Does it Work: Bendaroos

(KPLC) – Karan Palmer cares for 16 3- to 4-year-old children at J.I. Watson Head Start in Iowa, LA. The students spend part of their day learning about shapes and colors, so we brought our colorful pack of Bendaroos to her class to see how well they can hold the interest of the kids.

The "mega pack" comes with 500 sticks in a variety of 12 different colors (six regular and six neon).

After opening the package and emptying the packets, the sticks were only on the table for a few seconds and the kids were ready to play. They were excited to choose different colors, making a variety of imaginative items. A few twisted the wax-like sticks together into bracelets and rings, others made rainbows while another made a house. Mom even helped to make a pretty flower.

The Bendaroos cut easily with safety scissors for shorter lengths. Clean up was a learning experience too, by pulling apart and separating the Bendaroos back into color-coordinated piles. The Bendaroos clearly sparked the imaginations of a room full of children.

"I encourage parents to get it," Kiaone Johnson, mother of one of the children, said. "It's real helpful with colors. The activities are wonderful."

Palmer added, "It captured their attention and kept their attention. Even the ones that were not usually verbal, they were very verbal in expressing what they were doing with the Bendaroos. Also for one, whose attention span was really short, he stayed and he played with the Bendaroos so it really captured their attention."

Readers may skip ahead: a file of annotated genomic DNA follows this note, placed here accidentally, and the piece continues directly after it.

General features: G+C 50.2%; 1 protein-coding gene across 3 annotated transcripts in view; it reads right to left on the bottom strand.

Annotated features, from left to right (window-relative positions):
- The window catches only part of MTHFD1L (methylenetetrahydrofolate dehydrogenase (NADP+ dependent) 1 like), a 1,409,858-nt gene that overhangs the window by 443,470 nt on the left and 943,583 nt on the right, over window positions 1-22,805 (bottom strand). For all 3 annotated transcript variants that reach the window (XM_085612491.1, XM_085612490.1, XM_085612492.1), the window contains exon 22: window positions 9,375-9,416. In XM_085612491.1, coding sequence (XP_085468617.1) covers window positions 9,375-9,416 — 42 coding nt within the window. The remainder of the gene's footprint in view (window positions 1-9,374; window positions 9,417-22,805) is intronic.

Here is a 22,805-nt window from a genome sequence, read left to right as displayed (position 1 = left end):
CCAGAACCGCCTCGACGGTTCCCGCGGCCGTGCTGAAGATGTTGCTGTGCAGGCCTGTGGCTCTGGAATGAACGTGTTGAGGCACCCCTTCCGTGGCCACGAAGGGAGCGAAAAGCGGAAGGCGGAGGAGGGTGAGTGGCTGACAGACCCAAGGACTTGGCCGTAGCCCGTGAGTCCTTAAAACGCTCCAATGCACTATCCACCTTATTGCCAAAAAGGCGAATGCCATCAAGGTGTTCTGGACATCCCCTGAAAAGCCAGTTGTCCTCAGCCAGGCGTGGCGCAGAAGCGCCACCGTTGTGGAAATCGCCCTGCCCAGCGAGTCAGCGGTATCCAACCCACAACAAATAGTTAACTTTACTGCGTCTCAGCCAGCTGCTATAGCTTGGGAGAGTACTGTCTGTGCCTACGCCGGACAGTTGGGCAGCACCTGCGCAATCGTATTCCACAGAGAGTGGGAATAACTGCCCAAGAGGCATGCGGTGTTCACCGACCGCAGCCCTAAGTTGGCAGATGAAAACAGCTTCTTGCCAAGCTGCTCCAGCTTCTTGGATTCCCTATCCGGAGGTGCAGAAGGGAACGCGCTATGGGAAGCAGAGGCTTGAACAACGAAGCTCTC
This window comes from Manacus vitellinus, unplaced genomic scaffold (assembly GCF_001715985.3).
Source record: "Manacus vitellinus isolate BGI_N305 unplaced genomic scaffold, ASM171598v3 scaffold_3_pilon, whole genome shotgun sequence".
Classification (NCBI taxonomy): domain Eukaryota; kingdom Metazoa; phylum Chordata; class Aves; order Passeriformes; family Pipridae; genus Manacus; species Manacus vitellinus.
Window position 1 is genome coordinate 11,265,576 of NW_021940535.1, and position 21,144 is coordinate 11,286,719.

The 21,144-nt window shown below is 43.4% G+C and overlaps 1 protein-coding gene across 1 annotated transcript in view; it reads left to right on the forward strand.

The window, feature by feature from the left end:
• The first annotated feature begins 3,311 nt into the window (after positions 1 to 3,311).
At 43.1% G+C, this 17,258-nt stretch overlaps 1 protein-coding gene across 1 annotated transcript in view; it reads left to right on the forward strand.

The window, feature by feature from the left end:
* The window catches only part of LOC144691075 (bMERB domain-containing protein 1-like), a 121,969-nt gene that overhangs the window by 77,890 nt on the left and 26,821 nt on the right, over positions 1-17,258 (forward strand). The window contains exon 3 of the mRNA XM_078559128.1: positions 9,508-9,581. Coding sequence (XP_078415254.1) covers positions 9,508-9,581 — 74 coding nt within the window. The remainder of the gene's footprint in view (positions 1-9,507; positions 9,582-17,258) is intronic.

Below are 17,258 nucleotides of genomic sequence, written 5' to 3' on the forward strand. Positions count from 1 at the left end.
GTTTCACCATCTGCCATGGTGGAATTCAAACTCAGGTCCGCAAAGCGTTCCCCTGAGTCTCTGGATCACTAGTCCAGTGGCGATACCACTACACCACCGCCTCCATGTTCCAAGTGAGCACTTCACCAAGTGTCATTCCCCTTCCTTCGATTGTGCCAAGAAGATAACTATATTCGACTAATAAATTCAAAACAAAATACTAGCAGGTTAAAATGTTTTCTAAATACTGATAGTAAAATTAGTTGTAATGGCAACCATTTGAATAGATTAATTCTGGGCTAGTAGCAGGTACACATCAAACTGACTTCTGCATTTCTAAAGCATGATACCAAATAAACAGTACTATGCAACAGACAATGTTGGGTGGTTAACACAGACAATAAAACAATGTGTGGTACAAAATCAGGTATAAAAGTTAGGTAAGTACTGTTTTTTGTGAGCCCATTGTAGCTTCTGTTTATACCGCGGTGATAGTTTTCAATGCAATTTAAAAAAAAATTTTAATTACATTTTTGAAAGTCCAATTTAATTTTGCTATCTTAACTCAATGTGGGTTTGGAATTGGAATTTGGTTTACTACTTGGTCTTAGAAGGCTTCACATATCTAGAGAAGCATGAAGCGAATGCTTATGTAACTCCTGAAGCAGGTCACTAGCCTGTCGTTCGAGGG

But the real answer to the test must come from the kiddos.

Karan: "Did you like the Bendaroos?"
Kids: "Yeah!"
Karan: "Would you play with the Bendaroos again?"
Kids: "Yeah!"

"What makes it great for parents and teachers is that it's easy cleanup," said Palmer commented.

Bendaroos mold into a "Yes" for this week's "Does it Work?" test.  We found Bendaroos selling locally for $19.99.

Web Extra:  The kids really seemed to enjoy exploring their imagination with the Bendaroos.  They had 30 minutes to do what they wanted with the toys, and just about every kid was still interested in building shapes and items with the Bendaroos by the end.

They used the sticks to create shapes, letters, and designs, and some parents made a design and the kids would try to mimic on their own. Palmer liked that the Bendaroos helped students learn letters, shapes, colors, and work their fine-motor skills.

The box comes with a guide to build some basic to elaborate objects in 2D and 3D.

Older children may have fun challenging their skills to build more complex animals and objects.  The objects are sticky, but they don't seem to leave marks or a mess.  As far as durability, we did not test how long the sticks last.

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